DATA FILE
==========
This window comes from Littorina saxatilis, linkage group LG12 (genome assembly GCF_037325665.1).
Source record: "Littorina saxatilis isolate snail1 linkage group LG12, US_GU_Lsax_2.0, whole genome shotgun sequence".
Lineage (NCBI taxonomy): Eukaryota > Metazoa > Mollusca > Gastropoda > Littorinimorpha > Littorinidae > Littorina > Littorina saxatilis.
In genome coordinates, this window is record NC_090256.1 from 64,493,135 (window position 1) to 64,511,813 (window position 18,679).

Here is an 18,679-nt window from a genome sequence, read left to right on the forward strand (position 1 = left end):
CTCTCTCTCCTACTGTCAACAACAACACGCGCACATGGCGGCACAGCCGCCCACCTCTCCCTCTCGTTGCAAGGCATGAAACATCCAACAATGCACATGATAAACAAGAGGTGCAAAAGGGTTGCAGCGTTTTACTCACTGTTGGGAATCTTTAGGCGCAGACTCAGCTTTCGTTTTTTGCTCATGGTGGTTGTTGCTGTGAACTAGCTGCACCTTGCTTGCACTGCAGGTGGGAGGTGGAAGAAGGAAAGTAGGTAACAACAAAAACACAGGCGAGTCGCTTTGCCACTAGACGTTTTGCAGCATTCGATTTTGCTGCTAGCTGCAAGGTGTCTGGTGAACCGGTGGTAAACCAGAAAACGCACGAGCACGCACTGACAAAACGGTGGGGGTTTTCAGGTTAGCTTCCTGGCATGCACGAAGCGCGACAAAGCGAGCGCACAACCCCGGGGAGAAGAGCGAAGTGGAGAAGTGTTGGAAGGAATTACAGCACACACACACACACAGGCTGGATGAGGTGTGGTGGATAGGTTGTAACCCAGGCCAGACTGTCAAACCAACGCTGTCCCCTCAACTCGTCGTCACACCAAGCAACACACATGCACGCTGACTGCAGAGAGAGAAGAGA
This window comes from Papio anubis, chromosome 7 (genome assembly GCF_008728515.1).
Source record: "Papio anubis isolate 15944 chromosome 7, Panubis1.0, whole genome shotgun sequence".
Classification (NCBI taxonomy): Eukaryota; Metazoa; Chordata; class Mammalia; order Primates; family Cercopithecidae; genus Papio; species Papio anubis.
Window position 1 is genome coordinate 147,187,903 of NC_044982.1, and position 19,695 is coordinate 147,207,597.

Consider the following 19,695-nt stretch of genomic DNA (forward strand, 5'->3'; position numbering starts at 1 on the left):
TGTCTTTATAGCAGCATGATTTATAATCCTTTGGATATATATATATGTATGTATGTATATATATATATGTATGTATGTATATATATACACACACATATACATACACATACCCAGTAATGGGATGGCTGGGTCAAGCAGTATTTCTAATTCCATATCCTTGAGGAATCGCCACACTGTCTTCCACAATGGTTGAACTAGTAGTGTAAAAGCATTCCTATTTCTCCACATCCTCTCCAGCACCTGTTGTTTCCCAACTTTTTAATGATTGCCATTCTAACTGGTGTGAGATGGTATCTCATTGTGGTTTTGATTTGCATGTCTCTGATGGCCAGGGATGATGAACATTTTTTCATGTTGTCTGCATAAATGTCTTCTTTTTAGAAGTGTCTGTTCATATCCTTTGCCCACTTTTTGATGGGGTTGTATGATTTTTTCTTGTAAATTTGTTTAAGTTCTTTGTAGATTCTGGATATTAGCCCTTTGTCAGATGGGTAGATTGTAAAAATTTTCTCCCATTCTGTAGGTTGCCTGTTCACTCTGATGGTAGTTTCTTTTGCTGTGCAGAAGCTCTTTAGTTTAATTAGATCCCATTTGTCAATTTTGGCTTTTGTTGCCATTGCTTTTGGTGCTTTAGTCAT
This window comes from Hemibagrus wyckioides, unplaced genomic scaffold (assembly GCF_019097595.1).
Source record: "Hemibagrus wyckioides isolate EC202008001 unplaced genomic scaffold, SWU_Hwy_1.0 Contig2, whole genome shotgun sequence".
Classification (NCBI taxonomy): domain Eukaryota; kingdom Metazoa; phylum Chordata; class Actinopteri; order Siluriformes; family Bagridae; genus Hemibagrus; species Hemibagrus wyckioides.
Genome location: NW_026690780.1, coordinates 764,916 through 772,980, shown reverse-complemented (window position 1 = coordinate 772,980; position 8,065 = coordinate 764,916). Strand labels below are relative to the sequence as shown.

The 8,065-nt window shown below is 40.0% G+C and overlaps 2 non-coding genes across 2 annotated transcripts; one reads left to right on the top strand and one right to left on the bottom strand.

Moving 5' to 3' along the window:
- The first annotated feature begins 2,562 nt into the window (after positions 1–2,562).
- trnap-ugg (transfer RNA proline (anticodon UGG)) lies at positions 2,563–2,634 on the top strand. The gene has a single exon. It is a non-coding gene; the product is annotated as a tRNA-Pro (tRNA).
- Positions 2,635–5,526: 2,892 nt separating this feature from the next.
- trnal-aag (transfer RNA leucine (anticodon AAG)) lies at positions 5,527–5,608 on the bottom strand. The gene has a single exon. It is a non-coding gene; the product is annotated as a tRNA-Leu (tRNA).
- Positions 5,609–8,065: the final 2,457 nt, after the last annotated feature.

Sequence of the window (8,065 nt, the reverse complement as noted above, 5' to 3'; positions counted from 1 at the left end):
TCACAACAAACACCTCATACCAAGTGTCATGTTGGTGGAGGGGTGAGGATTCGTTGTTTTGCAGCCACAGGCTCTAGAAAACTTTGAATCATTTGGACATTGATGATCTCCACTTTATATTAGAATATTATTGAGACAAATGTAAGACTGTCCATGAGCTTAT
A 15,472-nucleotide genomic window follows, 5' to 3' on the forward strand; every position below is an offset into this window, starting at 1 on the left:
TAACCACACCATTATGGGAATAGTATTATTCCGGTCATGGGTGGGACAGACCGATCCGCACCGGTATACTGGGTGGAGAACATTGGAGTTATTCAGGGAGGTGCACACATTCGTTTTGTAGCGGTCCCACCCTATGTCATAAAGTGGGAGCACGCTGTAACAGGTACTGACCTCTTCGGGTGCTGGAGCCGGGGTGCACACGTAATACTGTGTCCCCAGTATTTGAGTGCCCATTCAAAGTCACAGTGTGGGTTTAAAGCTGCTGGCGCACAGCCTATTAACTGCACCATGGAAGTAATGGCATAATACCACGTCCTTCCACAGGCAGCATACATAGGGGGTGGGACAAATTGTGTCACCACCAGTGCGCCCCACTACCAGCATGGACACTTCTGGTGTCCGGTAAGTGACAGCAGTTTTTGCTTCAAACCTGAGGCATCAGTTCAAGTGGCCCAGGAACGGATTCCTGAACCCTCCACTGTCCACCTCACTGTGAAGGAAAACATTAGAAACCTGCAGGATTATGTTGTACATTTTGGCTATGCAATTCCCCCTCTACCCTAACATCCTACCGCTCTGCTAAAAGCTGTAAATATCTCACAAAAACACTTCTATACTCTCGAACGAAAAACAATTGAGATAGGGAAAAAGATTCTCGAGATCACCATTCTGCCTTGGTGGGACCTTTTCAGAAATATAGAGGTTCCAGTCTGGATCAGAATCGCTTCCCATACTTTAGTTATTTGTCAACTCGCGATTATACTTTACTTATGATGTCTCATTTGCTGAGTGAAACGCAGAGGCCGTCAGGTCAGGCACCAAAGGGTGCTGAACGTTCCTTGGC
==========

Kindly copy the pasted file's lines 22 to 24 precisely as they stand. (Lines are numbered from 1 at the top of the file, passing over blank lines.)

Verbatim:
- trnal-aag (transfer RNA leucine (anticodon AAG)) lies at positions 5,527–5,608 on the bottom strand. The gene has a single exon. It is a non-coding gene; the product is annotated as a tRNA-Leu (tRNA).
- Positions 5,609–8,065: the final 2,457 nt, after the last annotated feature.

Sequence of the window (8,065 nt, the reverse complement as noted above, 5' to 3'; positions counted from 1 at the left end):